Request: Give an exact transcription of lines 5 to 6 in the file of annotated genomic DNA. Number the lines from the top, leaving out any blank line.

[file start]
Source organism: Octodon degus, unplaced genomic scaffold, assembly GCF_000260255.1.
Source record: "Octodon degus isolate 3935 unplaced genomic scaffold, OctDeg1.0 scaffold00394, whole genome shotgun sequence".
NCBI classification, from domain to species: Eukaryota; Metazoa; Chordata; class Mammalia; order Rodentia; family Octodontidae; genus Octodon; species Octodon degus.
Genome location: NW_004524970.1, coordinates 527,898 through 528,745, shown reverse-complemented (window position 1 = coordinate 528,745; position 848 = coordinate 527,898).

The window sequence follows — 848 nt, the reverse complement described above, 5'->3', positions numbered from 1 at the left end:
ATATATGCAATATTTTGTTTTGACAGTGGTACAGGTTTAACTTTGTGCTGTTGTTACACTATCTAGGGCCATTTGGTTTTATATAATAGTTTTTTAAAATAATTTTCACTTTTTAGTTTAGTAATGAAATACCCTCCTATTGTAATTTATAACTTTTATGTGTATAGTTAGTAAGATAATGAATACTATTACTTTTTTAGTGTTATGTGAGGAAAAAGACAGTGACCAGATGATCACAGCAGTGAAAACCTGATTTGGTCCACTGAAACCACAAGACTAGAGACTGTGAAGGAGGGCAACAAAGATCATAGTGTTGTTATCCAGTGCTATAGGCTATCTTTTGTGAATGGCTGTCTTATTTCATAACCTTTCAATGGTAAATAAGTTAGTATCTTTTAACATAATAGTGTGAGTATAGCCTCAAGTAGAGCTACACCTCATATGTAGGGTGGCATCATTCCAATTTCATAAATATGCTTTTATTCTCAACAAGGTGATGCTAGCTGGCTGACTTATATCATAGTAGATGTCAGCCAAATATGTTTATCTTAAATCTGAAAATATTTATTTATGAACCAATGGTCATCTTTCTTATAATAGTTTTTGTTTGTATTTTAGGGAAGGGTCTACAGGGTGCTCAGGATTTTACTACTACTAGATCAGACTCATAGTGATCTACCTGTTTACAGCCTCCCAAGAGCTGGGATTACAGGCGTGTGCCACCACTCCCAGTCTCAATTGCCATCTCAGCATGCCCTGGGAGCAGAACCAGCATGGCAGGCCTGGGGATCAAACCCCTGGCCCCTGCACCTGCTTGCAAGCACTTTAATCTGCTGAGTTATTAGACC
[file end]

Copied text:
The window sequence follows — 848 nt, the reverse complement described above, 5'->3', positions numbered from 1 at the left end:
ATATATGCAATATTTTGTTTTGACAGTGGTACAGGTTTAACTTTGTGCTGTTGTTACACTATCTAGGGCCATTTGGTTTTATATAATAGTTTTTTAAAATAATTTTCACTTTTTAGTTTAGTAATGAAATACCCTCCTATTGTAATTTATAACTTTTATGTGTATAGTTAGTAAGATAATGAATACTATTACTTTTTTAGTGTTATGTGAGGAAAAAGACAGTGACCAGATGATCACAGCAGTGAAAACCTGATTTGGTCCACTGAAACCACAAGACTAGAGACTGTGAAGGAGGGCAACAAAGATCATAGTGTTGTTATCCAGTGCTATAGGCTATCTTTTGTGAATGGCTGTCTTATTTCATAACCTTTCAATGGTAAATAAGTTAGTATCTTTTAACATAATAGTGTGAGTATAGCCTCAAGTAGAGCTACACCTCATATGTAGGGTGGCATCATTCCAATTTCATAAATATGCTTTTATTCTCAACAAGGTGATGCTAGCTGGCTGACTTATATCATAGTAGATGTCAGCCAAATATGTTTATCTTAAATCTGAAAATATTTATTTATGAACCAATGGTCATCTTTCTTATAATAGTTTTTGTTTGTATTTTAGGGAAGGGTCTACAGGGTGCTCAGGATTTTACTACTACTAGATCAGACTCATAGTGATCTACCTGTTTACAGCCTCCCAAGAGCTGGGATTACAGGCGTGTGCCACCACTCCCAGTCTCAATTGCCATCTCAGCATGCCCTGGGAGCAGAACCAGCATGGCAGGCCTGGGGATCAAACCCCTGGCCCCTGCACCTGCTTGCAAGCACTTTAATCTGCTGAGTTATTAGACC